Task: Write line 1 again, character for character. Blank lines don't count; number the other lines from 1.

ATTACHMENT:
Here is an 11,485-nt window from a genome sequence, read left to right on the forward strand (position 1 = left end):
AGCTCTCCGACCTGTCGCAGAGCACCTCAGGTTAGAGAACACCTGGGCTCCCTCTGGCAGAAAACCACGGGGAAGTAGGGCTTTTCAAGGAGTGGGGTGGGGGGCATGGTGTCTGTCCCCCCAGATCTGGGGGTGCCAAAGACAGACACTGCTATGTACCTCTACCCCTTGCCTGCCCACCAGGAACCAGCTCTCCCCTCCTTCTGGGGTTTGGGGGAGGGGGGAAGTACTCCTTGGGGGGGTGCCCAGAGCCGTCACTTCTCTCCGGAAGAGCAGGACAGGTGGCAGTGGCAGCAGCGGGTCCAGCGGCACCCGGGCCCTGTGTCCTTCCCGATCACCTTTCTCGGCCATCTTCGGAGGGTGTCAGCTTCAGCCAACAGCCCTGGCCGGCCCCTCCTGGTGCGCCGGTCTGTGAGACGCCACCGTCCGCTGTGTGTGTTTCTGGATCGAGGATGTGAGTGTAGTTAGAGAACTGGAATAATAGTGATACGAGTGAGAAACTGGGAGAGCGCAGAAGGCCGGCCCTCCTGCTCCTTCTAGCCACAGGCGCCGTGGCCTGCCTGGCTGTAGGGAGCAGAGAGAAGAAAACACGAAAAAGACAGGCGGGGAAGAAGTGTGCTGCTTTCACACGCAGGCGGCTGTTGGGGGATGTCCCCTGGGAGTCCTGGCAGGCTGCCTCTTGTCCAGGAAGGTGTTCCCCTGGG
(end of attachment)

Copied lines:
Here is an 11,485-nt window from a genome sequence, read left to right on the forward strand (position 1 = left end):